A friend of mine, Major Dan Gade, is starting a book project that I think has a ton of merit...
...Before I was deployed to Iraq in 2004, I wrote a letter to my wife, Wendy, to be opened only 'In the Event of My Death'. In it, I expressed my love and admiration for her, my gratitude for our life together, and my fondest hopes for her future with our daughter. In the summer of 2011, while we were moving to West Point, I discovered the letter in a binder and allowed her to read it- her reaction to the letter is where this book idea came from...
The idea is to honor military families by publishing a series of the kinds of letters that they write to their loved ones for delivery after their death. These love letters- in various degrees of eloquence- capture the military family's sacrifice in service. The book will be nothing BUT these letters- no spin, no editing, and no commentary. I'm soliciting both Gold Star families and military families whose letters were never needed for the project.
Please take a look-
Here's my "If"
I don't write letters to be opened in the event of my death. I have a will, of course, and make sure it (and my insurance) are up to date before I leave. What I do, and I think it's one of the reasons I have such a strong marriage, is leave all my cards on the table. I have no need for a letter from beyond the grave, because I tell my wife and family often that I love them. I live my life in a way that leaves my friends and family KNOW how I feel about them, and that if the day ever comes that I won't return, they know that my last thoughts were of them.
Dying, of course, sucked the first couple of times. But the fact is, when you're under water, unconscious, and quickly bleeding out, the thoughts that come to you are the most important ones. For me, the driving, all encompassing thought was about my family, and the only thing I could focus on was "I have to get back to my wife and kids." That spurred me to consciousness, and the movement I made allowed my comrades to find me in the muck.
I'm not (despite what you read here) the kind of guy who wears his heart on his sleeve all the time. People generally know where they stand with me, I don't tolerate idiots, assholes, or retards; but my friends are the kind of people who, if they called in the middle of the night, I'd help them hide the bodies. My family though--they are my life. I've sent my wife the letter from Major Sullivan Ballou, which I feel related my feelings in prose much better than anything I've written, and it's important because it shows how feelings of love for family can transcend time and over a century later can have just as much impact, meaning, and truly heartfelt sorrow.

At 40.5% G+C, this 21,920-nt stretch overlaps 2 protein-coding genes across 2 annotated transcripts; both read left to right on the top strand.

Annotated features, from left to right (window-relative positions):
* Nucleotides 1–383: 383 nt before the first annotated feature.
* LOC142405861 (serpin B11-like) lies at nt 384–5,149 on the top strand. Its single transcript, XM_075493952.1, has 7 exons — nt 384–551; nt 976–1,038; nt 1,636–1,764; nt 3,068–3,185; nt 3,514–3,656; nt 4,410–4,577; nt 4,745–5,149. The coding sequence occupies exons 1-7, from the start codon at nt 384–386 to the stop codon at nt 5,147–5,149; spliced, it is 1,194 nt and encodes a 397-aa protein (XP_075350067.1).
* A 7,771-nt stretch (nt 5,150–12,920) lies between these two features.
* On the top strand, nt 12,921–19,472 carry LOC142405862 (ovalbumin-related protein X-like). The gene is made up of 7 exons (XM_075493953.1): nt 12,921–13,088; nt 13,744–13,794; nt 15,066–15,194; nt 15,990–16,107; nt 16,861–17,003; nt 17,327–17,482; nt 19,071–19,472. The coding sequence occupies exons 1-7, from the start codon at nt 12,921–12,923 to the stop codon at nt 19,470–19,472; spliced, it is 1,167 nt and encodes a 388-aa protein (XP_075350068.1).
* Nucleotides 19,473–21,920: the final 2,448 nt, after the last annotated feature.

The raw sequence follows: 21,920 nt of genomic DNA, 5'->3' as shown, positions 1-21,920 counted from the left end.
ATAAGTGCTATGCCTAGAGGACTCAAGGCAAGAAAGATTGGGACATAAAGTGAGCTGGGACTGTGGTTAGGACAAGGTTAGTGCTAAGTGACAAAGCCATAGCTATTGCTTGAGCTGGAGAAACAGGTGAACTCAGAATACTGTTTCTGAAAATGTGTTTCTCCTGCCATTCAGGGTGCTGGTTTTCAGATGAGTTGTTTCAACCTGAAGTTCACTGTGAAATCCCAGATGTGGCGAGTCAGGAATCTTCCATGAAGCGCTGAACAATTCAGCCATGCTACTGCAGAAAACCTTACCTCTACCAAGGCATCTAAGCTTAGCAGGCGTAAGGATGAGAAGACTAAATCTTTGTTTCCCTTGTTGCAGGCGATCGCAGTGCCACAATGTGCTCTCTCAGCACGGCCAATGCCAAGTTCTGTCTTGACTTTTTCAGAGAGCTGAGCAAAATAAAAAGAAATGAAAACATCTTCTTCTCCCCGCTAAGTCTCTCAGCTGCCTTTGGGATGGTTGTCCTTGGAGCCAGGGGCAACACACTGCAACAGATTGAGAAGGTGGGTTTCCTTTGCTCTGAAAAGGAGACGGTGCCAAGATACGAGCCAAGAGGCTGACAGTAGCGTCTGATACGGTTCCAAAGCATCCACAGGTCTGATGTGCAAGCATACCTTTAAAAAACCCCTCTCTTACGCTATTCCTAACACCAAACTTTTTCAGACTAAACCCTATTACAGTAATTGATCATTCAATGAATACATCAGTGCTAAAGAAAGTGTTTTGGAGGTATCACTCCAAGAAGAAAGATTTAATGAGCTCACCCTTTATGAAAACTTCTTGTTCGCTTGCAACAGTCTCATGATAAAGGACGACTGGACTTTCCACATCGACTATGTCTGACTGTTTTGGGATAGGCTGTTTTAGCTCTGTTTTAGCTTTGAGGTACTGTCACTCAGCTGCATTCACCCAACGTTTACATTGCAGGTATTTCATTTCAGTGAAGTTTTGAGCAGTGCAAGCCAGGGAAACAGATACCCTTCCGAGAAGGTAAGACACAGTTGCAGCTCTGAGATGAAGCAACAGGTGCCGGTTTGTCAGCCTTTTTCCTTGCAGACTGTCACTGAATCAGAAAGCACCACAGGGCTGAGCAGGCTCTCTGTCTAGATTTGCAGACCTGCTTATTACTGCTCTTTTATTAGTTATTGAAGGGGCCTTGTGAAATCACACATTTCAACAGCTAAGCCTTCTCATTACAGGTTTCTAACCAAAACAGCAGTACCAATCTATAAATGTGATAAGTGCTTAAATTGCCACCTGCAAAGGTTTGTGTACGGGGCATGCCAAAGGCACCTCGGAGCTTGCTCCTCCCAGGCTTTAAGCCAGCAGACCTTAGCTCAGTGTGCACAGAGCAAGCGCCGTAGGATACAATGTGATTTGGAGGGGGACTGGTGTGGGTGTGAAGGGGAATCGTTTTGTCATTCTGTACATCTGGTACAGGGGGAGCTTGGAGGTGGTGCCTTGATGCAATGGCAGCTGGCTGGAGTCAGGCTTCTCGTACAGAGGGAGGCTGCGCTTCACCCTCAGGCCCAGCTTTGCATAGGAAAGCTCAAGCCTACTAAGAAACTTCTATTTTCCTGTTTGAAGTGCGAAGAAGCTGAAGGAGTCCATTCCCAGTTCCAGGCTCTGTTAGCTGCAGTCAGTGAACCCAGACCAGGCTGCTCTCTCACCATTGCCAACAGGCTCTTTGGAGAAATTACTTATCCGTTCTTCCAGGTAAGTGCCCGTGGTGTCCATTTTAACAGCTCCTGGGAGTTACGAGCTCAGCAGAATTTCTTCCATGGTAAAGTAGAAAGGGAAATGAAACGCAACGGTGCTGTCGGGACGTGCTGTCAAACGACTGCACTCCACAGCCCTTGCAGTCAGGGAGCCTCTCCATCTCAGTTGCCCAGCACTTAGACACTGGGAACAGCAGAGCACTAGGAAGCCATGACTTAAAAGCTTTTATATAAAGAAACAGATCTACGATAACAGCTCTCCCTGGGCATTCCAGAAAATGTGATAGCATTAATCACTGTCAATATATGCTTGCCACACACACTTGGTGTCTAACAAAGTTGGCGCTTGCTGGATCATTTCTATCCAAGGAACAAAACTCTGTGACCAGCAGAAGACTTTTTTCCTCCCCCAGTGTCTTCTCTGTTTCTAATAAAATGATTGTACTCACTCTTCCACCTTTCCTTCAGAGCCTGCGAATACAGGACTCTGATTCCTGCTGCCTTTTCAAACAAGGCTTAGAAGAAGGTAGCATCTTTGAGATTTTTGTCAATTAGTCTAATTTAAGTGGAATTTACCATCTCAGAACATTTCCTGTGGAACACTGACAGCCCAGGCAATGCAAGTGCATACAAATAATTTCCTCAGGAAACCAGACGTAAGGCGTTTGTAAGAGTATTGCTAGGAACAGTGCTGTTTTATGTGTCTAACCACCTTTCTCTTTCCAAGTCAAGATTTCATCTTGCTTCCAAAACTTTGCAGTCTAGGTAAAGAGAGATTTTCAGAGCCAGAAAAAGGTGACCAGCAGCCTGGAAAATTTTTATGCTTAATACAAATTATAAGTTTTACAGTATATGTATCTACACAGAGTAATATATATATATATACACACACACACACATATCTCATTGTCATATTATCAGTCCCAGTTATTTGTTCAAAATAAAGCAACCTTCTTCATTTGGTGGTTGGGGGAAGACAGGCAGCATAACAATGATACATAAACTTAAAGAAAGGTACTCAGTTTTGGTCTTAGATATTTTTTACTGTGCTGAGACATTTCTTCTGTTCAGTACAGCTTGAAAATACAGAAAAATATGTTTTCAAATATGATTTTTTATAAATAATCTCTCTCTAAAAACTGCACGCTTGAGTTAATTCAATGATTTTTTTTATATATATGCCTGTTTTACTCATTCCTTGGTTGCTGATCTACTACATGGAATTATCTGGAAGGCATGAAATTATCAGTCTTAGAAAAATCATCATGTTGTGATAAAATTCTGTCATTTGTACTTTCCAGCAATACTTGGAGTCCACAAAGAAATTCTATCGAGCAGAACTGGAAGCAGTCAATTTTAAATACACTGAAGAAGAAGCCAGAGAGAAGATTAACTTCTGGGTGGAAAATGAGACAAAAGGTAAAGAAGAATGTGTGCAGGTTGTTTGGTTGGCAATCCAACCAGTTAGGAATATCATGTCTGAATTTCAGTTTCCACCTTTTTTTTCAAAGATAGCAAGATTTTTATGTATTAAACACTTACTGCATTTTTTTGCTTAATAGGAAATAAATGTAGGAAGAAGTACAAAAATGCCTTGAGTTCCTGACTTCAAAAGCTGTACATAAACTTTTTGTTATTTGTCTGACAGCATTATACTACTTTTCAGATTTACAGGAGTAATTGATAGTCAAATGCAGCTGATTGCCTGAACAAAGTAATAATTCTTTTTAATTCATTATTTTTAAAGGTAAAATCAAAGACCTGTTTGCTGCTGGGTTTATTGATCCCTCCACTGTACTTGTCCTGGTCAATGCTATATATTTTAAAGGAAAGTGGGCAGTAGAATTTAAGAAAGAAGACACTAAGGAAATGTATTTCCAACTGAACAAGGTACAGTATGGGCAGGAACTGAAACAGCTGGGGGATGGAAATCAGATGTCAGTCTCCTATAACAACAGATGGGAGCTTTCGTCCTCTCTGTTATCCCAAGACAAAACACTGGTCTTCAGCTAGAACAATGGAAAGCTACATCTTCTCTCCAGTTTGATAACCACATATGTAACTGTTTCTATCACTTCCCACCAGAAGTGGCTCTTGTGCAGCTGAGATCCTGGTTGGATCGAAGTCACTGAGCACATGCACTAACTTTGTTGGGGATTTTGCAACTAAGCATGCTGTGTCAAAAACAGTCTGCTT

So I live my life as though each day might be my last--I don't stay angry with my wife, on the rare occasions where we fight. I'd rather just let things go than let them fester. I always tell her I love her--and she me--whenever we talk or write. And I mean it.
I don't know if my father ever wrote an "If" letter to my mom. I imagine he did at some point, but I don't think it was necessary. Dad and Mom showed me what love between a husband and wife was supposed to be like. They showed by example that no matter what the odds, it was two against the world, and they were always together--if not in body, then in spirit. They always, after years and years of marriage, held hands. They wore matching shirts (yes, they did, and no, I never thought it was weird.) They cuddled. They kissed, and they never cared who was around. EVERY time they got out of the car--if mom was dropping off dad for work, or just changing driving responsibilities, they paused at the back of the car for smooch.
That is the same kind of relationship I have with my wife (except for the matching shirts--so far.) That is why I don't feel the need for an "If" letter. I don't take her love for granted, but when we do say goodbye, we leave nothing unsaid or emotions unfelt--because we've been through this before, and we know that life can be extinguished in an instant. Whether stepping onto an airplane to go to distant shores and get shot at, or right before they wheel you into surgery (again) we say our goodbyes, we proclaim and reaffirm our love, and we kiss, and we go our separate ways, knowing we are loved.